Why Employer Brand Projects Get Shelved at Implementation Stage
- Posted by: Ali Ayaz
- Category: Employer Brand Management
You have worked hard to define your candidate persona and develop your Employee Value Proposition (EVP)… And now you want to turn your value propositions into a genuine employee experience that is aligned with your brand’s messaging. After all, if you promised your employees that they’re the future or they can make a difference… They should experience that in your company. However, implementing these promises is not always a simple task, and many employer branding projects may be abandoned at this stage. Let’s examine the reasons behind this and explore ways to overcome these obstacles.
1- LACK OF CLEAR GOALS AND STRATEGY
Without clear goals and strategy, starting an employer branding project can be more challenging. It’s akin to embarking on a long journey without a map or destination in mind. While you may make some progress, you’re likely to encounter various obstacles and roadblocks, and you may not reach your intended destination.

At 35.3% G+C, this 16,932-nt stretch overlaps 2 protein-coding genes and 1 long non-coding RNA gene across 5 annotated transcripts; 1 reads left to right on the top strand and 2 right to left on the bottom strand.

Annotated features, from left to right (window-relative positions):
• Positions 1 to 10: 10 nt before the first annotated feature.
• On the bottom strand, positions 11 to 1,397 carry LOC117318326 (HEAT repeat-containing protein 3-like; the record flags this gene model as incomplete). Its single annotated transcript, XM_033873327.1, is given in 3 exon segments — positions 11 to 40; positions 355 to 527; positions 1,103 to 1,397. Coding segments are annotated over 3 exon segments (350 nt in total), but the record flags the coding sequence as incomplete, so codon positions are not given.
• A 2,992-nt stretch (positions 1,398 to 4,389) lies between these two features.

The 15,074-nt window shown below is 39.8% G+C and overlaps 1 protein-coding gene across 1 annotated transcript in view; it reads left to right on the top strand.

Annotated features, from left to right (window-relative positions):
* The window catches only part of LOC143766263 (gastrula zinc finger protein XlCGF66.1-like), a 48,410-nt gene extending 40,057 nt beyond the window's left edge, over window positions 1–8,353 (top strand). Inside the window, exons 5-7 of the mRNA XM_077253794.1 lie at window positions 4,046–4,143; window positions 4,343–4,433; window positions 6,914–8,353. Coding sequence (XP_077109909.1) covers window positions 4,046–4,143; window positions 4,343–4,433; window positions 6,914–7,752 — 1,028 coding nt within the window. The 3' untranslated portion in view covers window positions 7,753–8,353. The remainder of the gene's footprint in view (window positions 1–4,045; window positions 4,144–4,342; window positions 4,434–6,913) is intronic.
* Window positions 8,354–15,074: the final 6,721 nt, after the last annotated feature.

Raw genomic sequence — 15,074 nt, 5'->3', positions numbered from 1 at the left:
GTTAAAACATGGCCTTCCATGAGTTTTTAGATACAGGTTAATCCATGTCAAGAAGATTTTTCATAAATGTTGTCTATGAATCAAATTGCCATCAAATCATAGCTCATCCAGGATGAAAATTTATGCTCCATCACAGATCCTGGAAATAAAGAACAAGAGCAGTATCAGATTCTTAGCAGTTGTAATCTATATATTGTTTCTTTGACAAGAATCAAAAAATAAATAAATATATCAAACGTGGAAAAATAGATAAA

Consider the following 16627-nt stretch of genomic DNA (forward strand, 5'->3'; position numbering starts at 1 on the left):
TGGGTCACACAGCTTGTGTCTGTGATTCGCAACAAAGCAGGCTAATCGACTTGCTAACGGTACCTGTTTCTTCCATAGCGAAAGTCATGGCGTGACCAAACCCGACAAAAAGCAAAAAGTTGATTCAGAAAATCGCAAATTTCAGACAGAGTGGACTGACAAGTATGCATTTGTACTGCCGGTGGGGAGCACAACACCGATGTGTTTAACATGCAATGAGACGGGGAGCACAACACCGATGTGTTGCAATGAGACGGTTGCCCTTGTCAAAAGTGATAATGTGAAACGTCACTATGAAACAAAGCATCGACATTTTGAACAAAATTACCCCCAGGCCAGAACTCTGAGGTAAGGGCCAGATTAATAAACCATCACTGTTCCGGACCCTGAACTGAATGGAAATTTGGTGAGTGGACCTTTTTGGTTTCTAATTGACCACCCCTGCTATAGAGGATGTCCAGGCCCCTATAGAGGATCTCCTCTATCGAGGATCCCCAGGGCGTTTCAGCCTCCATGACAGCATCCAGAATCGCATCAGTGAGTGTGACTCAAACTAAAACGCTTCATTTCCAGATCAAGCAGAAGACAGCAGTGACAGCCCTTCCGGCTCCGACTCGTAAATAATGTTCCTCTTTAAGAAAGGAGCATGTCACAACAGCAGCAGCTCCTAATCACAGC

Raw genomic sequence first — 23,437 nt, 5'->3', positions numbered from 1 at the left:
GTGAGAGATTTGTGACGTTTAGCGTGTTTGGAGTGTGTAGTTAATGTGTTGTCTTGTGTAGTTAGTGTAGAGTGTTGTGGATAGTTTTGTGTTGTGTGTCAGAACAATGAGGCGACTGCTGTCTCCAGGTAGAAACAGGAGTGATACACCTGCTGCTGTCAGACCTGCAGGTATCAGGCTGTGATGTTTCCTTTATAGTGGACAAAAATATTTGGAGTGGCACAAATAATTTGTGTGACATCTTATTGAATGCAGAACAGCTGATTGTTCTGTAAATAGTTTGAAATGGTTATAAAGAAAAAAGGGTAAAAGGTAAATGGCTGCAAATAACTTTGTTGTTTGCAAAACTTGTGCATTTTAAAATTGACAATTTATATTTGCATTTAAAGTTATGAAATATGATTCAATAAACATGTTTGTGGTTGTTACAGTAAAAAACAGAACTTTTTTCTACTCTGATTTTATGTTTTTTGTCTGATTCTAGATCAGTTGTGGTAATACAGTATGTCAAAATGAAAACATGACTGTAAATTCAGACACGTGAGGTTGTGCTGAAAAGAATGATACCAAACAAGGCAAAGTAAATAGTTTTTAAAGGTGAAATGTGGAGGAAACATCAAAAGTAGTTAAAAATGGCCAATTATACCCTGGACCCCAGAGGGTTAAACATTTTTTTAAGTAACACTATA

When you start an employer branding project without clear goals and strategy, it’s easy for stakeholders to have different ideas about what they hope to achieve. As a result, project objectives can become misaligned, leading to confusion and frustration among team members and stakeholders. Without a clear understanding of the project’s objectives and desired outcomes, it’s difficult to make progress and achieve success.
Misalignment can also lead to stakeholders and team members becoming uncertain about what they’re working towards, causing delays, misunderstandings, and errors that can hinder the project’s progress and increase costs.
To avoid these pitfalls, it’s important to establish clear goals and strategy in employer branding projects. Here are some key elements to consider below.
1A- Have SMART objectives
The objectives & targets should be specific, measurable, achievable, relevant, and time-bound (SMART). By setting measurable objectives and targets, you’ll be able to track progress, measure success, and stay on track towards your intended destination. The KPIs and metrics should be aligned with your project objectives and outcomes. They will be used to track progress and measure success.
1B- Understand the target audience
Identifying target audience and key messaging helps you develop two concepts. First, a clear understanding of who you’re trying to reach. Second, what messages will resonate with that audience. By understanding your target audience and key messaging, you’ll be able to create more effective branding materials and campaigns.
1C- Track the big picture
A comprehensive project that includes all the key elements of your project; including objectives, targets, KPIs, and messaging, and a detailed timeline with milestones & deadlines will help you stay on track and manage the project effectively.